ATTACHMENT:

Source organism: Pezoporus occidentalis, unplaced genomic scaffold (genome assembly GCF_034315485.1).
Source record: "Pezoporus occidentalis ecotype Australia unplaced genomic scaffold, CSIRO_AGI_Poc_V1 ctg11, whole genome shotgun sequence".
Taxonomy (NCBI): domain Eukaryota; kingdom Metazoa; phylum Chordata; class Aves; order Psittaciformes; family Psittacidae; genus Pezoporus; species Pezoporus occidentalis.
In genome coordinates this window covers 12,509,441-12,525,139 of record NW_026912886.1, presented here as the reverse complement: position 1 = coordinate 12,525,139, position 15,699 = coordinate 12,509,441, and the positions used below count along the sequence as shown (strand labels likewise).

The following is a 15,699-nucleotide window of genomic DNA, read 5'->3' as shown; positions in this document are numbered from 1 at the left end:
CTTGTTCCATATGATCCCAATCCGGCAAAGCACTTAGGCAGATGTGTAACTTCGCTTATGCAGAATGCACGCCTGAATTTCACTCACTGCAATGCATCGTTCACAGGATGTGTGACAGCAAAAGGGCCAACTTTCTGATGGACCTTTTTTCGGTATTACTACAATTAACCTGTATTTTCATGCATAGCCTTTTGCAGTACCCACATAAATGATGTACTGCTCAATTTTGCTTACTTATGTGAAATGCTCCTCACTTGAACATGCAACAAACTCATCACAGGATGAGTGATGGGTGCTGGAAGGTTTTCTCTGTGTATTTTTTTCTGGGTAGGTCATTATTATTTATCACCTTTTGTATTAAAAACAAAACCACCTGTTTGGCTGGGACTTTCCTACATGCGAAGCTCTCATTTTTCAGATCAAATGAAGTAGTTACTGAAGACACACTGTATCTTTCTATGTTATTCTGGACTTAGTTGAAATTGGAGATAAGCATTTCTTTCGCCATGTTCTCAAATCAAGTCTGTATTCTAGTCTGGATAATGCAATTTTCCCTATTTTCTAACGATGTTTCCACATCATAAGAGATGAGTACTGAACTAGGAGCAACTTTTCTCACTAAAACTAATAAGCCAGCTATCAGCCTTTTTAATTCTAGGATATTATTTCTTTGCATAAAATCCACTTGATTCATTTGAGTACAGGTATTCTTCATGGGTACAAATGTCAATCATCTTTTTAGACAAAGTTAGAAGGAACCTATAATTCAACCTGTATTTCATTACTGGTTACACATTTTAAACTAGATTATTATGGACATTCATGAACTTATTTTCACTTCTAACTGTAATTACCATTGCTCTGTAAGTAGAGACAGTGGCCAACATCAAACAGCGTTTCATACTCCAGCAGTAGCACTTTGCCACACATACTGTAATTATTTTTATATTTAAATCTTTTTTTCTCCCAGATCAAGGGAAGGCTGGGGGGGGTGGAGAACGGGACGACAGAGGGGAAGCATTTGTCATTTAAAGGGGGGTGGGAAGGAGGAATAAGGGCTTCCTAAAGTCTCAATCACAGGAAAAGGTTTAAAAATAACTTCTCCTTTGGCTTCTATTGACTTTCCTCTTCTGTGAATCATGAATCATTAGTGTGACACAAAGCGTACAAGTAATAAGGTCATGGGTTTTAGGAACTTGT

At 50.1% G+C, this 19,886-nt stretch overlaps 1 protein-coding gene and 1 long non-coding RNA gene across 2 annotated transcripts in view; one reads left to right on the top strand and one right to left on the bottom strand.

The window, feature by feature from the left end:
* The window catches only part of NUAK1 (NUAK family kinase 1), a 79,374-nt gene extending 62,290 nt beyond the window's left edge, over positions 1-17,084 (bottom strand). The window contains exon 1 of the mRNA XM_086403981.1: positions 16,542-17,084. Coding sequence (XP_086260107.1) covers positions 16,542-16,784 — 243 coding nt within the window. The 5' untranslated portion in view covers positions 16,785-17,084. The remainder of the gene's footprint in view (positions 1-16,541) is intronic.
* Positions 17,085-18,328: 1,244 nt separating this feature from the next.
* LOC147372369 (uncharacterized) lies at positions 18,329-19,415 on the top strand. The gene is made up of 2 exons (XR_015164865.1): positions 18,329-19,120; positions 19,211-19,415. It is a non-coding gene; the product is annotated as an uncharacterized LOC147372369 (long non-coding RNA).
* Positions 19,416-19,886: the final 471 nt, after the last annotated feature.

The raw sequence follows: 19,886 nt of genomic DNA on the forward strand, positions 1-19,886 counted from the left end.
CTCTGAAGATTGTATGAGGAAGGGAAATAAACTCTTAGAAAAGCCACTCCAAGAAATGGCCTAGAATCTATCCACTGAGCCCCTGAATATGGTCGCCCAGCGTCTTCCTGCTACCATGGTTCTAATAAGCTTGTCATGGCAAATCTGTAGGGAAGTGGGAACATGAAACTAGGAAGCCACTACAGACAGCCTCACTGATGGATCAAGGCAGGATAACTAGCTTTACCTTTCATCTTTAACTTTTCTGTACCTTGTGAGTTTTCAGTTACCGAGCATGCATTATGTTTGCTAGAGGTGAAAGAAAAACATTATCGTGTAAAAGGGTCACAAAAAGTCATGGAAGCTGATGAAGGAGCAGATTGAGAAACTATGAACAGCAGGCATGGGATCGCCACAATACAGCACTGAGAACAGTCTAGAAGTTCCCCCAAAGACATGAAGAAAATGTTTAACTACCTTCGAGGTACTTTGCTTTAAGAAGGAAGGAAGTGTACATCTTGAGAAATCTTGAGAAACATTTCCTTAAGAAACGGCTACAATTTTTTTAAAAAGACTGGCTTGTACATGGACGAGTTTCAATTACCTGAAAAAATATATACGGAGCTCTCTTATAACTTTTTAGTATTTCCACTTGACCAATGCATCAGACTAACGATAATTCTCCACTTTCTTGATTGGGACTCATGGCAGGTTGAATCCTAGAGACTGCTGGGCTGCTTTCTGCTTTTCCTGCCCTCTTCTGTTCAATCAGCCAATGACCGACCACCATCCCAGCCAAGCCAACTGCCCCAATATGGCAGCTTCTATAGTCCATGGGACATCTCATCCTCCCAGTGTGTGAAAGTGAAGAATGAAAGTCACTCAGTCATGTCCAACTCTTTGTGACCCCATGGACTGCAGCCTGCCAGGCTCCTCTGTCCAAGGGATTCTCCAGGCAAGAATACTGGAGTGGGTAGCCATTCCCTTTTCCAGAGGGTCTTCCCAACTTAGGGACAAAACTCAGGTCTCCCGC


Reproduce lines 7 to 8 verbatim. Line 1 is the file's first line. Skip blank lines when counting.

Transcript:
At 50.1% G+C, this 19,886-nt stretch overlaps 1 protein-coding gene and 1 long non-coding RNA gene across 2 annotated transcripts in view; one reads left to right on the top strand and one right to left on the bottom strand.

The window, feature by feature from the left end: